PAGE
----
In a recent report by Oxford Economics, employers listed the qualities they desire most in future employees. What made the top of the list? It wasn’t programming, software knowledge or technical capabilities. It was soft skills. Things like interpersonal and communication skills, teamwork and empathy, combating ambiguity and overcoming obstacles are the skills that employers today deem most hirable and most important in the workforce (Gallup Business Journal).
At LaSalle College in Montréal, Québec, educators recorded improvements in the development of students’ soft skills after implementing an active learning initiative, classroom and tools on their campus. At the Educause Learning Initiative (ELI) annual meeting in January 2018, Jolyanne Le Duc, Pedagogical Support Coordinator, and Mathieu Lépine, Assistant Dean, from LaSalle College shared their findings.
An Active Learning Journey
LaSalle’s active learning efforts started in 2011, when educators opened their first non-traditional classroom full of color called their “collaborative room.”
They also formed an active learning community on campus which included programs and workshops for teachers about student-centered pedagogy as well as an online teacher forum to share active learning activities and tips.
While having a more colorful classroom was a good start, it wasn’t enough. LaSalle wanted more spaces designed to help students engage in their own learning. In 2016, they applied and were later granted the Steelcase Education Active Learning Center Grant.
“It was a way for us to improve the tools and activities in our active learning community,” said Lépine. “We really wanted to change from a teacher-centered approach to a student-centered approach.”
As they planned to start using their new space, LaSalle gathered its active learning community to determine objectives and measurement. After collecting a year’s worth of feedback, they had a powerful story.
Students reported feeling more at ease in the Active Learning Center classroom and teacher feedback suggested the same. Teachers said they felt more relaxed in the spacious, bright active learning room which encouraged them to try new things. However, the most exciting result was the positive impact on students’ soft skills.
“Soft skills are competencies that you use in the workplace. For example, teamwork or communication, skills that are not necessarily tangible.” says Lépine
Educators recorded positive change in student communication, creativity, collaboration and critical thinking. Students appreciated their teachers guiding activities that fostered teamwork. They confessed to feeling more familiar with everyone in the classroom because they could look at each other instead of being stuck in rows, staring at the backs of people’s heads. Teachers said students exhibited a genuine interest in being in class and typically timid students were far more engaged.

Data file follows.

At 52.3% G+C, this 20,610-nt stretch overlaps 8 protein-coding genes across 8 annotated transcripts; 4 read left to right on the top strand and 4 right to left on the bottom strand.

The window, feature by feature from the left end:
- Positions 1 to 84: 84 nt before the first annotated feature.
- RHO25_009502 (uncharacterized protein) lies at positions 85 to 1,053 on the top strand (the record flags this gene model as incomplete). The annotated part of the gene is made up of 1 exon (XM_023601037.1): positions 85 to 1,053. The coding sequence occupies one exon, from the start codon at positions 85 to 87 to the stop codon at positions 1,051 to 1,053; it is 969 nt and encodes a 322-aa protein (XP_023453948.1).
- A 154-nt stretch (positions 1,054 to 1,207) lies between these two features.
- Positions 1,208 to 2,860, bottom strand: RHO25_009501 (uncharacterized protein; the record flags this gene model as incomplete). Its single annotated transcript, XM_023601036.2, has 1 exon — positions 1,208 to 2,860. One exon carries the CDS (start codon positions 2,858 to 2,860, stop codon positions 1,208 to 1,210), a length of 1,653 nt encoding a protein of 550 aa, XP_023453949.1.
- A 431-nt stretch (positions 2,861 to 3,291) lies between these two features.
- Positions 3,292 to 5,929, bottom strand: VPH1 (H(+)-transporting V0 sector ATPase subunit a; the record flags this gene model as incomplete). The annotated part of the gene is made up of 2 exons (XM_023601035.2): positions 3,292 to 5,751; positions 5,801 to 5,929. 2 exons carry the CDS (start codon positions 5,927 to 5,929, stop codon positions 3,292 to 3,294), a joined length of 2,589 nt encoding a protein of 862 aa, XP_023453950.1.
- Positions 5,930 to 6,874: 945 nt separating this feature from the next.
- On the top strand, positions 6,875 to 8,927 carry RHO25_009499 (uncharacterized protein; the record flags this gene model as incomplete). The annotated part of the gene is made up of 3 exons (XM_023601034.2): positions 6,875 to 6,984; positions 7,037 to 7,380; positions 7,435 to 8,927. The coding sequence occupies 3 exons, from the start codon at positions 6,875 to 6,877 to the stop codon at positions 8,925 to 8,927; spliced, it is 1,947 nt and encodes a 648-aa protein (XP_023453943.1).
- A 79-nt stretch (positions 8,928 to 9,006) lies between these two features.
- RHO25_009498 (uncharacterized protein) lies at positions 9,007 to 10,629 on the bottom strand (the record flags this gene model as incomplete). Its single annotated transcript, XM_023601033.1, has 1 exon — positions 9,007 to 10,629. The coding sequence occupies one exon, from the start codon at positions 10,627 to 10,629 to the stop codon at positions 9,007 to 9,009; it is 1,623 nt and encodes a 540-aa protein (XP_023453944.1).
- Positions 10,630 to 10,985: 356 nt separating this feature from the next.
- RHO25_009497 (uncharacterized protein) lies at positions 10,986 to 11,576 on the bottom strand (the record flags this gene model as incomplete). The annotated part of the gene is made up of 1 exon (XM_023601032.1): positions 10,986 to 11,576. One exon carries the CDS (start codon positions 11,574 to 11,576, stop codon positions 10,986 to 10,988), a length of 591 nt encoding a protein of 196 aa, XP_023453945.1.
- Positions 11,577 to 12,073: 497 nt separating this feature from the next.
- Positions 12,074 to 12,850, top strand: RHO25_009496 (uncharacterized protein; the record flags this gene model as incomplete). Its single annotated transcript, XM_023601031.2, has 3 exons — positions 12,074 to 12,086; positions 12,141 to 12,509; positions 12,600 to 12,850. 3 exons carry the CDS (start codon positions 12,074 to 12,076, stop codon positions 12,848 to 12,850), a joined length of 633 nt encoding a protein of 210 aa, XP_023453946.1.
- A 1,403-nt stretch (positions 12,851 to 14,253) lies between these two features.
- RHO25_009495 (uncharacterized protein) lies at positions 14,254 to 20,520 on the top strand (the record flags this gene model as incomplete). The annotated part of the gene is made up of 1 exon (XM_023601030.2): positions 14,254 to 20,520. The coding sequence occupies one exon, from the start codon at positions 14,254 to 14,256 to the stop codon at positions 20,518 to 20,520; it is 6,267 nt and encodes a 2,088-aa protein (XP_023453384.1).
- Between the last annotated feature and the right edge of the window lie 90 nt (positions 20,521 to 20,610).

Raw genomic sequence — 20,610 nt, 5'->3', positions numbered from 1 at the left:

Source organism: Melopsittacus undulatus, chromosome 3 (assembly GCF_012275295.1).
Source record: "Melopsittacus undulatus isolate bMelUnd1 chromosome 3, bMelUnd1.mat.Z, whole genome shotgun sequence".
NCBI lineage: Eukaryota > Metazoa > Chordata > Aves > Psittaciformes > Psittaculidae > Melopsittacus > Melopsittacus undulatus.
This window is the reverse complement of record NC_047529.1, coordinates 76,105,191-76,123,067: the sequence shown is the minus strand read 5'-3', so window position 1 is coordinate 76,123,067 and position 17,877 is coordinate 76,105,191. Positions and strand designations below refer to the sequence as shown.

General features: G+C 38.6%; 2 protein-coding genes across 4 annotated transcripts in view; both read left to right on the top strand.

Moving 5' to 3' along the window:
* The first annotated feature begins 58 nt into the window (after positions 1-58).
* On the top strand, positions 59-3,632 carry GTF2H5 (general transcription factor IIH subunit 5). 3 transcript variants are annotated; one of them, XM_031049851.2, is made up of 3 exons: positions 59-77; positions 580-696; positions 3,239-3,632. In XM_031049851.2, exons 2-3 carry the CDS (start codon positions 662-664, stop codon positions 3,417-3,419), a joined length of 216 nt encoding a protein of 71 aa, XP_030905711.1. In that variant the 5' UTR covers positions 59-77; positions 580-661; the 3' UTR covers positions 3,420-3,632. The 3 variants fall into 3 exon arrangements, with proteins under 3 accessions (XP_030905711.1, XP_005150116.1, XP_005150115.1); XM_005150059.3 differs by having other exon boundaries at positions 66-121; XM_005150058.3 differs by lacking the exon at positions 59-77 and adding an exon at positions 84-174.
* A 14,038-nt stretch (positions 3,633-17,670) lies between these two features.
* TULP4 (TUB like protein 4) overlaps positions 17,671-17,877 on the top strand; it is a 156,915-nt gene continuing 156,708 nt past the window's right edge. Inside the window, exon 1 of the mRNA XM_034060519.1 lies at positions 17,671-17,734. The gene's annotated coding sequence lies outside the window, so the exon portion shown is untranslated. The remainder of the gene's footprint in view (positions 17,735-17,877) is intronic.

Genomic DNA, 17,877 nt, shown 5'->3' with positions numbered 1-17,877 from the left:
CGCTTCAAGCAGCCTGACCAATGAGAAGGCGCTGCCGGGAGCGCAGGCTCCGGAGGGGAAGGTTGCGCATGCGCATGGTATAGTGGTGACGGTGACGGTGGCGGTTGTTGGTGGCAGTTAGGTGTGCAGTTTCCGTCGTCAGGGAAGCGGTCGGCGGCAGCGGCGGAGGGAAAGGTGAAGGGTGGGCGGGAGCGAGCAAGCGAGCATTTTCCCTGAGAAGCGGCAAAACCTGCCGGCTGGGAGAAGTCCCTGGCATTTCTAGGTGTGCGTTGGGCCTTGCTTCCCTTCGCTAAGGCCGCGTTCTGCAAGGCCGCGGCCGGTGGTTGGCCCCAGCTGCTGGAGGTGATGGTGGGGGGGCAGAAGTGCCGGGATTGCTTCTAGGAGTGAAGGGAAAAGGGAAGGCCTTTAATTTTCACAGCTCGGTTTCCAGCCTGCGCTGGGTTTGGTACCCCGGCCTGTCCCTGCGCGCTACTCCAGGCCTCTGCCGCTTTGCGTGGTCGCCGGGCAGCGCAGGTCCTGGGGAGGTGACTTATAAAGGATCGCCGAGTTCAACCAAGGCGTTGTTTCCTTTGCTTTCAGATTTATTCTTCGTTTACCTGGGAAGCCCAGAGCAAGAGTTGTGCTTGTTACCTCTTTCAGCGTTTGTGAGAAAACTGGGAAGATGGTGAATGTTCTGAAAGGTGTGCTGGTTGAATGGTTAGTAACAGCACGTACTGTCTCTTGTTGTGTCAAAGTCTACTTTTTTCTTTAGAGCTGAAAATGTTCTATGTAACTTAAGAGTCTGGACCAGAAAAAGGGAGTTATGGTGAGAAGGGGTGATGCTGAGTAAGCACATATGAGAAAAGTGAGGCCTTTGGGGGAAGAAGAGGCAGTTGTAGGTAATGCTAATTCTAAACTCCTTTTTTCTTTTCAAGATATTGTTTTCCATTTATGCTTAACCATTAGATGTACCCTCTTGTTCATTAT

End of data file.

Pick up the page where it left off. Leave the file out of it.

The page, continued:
Students called the Verb whiteboards “stress-reducers.” It was easier for them to present their ideas from anywhere in the classroom with a whiteboard, than to stand alone at the front of the class using the big whiteboard on the wall. The Verb whiteboards also created a culture of transparency where students could see other groups’ ideas and build off of them.
Finally, the space made it easier to focus. Students said it was easier to concentrate throughout class because they had the freedom to move around or to get up and stand at a high table if they felt tired. Due to the increase in teamwork and group activities, they felt more obligated to maintain focus.
“After a year, we have good data.” said Lépine. “But, we want to get more data.”
After relaying their findings to the administration, LaSalle added four new active learning rooms and continues to improve teacher training and available resources. While sharing their journey at ELI, Lépine and Le Duc led a teacher training exercise for attendees. They asked: How would you use what is in this room to teach students soft skills?
Attendees were surprised by the countless activities and applications they could think of in just seven minutes. One person liked how the seating configurations facilitated both formal and informal teamwork. From coffee table casual, to desk-to-desk formal, she noticed how various group formations were able to happen naturally because of the furniture.
Another group of attendees said employers today see a lack of ownership in learners. Instead of waiting for someone to tell them what to do, employers need graduates with a sense of responsibility. Lépine contends this relates to the development of soft skills. LeDuc suggested taking advantage of the flexible furniture by making students responsible for designing the learning space every day. Students develop initiative by allowing them to own the configuration of the room and challenging them to maximize learning outcomes.
LaSalle continues to explore new strategies to leverage active learning practices and tools on campus. With a growing active learning community, now roughly 80 teachers, and administrators on their side, their journey has just begun.
Learn more about how the educational environment can support active learning.